Gustavo Aguirre Jr. stands in front of a noxious “recycling” facility where he and his team takes air samples. A shrine in front of the entrance commemorates two brothers who died of hydrogen sulfide poisoning while working there; a reminder of the dangers of living and working in near fracking facilities.
California is in the midst of a historic drought, with some estimates suggesting that as little as a year’s worth of water could remain available to the state. Gov. Jerry Brown announced a water reduction plan earlier this month that requires mandatory changes in how communities, households and some businesses use water.
Since the plan’s announcement, dozens of articles in the media have debated the role of agriculture in the California water crisis, especially water intensive crops like almonds, which take up as much as 10 percent of the state’s agricultural water use.
Some growers even report backlash from their communities:
“People see us watering and it’s tight everywhere and they get panicked,” an almond grower named Biff Galbrath told KCRA in Modesto.
Almonds brought $11 billion to California’s economy last year and, as Gizmodo’s Alissa Walker writes, “California’s job is to grow food.” Indeed, the state is a major source of food for the entire nation.
Yet while farmers will face water restrictions, one major user — and polluter — of the state’s water is exempt: the oil and gas industry, which, according to RT, uses 2 million gallons of fresh water per day.
Of that water use, some 70 million gallons are used annually to support hydraulic fracturing, better known as “fracking.” In this controversial method of oil and gas extraction, water, sand and a proprietary mix of chemicals are injected at extremely high-pressure into the ground. Once used in fracking, the polluted water must be stored in underground wells or open evaporation pits.
Heavy water usage isn’t the only risk fracking presents to a drought-stricken California, though. The industry has gone to some lengths to prevent the contents of their fracking chemicals from being revealed to the public, which activists contend is because of their toxic contents.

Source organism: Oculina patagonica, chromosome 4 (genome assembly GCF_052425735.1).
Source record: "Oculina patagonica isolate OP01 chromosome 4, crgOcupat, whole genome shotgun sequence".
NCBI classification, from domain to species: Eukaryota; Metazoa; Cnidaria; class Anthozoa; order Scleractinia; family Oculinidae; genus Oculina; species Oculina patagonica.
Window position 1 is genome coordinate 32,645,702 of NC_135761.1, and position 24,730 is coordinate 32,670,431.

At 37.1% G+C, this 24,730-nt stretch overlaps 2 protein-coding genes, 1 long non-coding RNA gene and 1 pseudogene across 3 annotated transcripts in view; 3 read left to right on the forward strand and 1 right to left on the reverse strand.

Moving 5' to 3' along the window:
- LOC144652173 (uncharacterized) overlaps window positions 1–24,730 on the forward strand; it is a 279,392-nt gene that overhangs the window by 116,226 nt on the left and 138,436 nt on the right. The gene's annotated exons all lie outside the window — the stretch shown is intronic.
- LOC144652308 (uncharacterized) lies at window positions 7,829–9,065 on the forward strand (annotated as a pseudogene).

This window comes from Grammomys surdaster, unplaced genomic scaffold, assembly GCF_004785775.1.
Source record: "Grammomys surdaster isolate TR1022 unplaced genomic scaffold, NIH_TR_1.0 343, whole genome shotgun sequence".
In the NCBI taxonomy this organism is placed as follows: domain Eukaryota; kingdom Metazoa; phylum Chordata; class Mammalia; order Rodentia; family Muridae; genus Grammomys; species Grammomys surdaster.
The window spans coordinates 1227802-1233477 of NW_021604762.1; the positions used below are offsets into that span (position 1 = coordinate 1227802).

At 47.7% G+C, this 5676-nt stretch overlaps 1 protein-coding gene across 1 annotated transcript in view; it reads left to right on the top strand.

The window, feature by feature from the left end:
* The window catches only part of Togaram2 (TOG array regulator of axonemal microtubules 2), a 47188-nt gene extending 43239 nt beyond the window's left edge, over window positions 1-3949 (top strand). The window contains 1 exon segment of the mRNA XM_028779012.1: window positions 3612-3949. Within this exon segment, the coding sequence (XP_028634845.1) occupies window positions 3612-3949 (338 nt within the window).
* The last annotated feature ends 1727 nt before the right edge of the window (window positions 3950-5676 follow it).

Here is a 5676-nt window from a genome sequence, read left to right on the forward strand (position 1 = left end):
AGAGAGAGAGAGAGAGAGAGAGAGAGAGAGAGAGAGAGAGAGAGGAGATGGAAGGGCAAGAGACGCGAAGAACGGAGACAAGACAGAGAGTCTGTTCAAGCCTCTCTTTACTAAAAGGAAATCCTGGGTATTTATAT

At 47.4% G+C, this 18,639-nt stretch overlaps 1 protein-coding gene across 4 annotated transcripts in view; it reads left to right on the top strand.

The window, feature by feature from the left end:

The frack water often doesn’t stay in the wells and pits where companies dump it — instead it leaches into the clean water that the state so desperately needs. Writing for DeSmogBlog last July, Mike Gaworecki reports that California had already shut down 11 fracking sites over fears of drinking water contamination.
Another DeSmogBlog report reveals that this dangerously polluting activity is taking place at the heart of the state’s most fertile region, California’s Central Valley. Some 99 percent of the state’s fracking sites are in the valley, which is also home to the bulk of the state’s agriculture. Fracking pumps and wastewater dumps lay side by side with almond fields and other crops.
Gaworecki reveals that fracking further pollutes an already severely polluted region and endangers residents’ health:
“Residents of California’s Central Valley region already suffer from a variety of health problems associated with oil drilling, including nausea, headaches, nosebleeds, and rare cancers, as well as a series of respiratory and cardiovascular problems.
‘Even before fracking, the area had the worst air and water pollution in California,’ says Madeline Stano, a staff attorney with the Center on Race, Poverty, & the Environment. ‘With fracking, the pollution and the economy are getting worse.’”
Food & Water Watch’s California Director Adam Scow told DeSmogBlog that fracking presents a “triple threat to our water.” Not only does it make intensive use of water, and pollute fresh water, the extracted products then contribute in turn to global warming when burned.
While growers and agriculture industry advocates argue that almonds and other water-intensive crops present important food value to the American people, fracking is contributing to the very weather patterns that cause severe droughts worldwide, including California.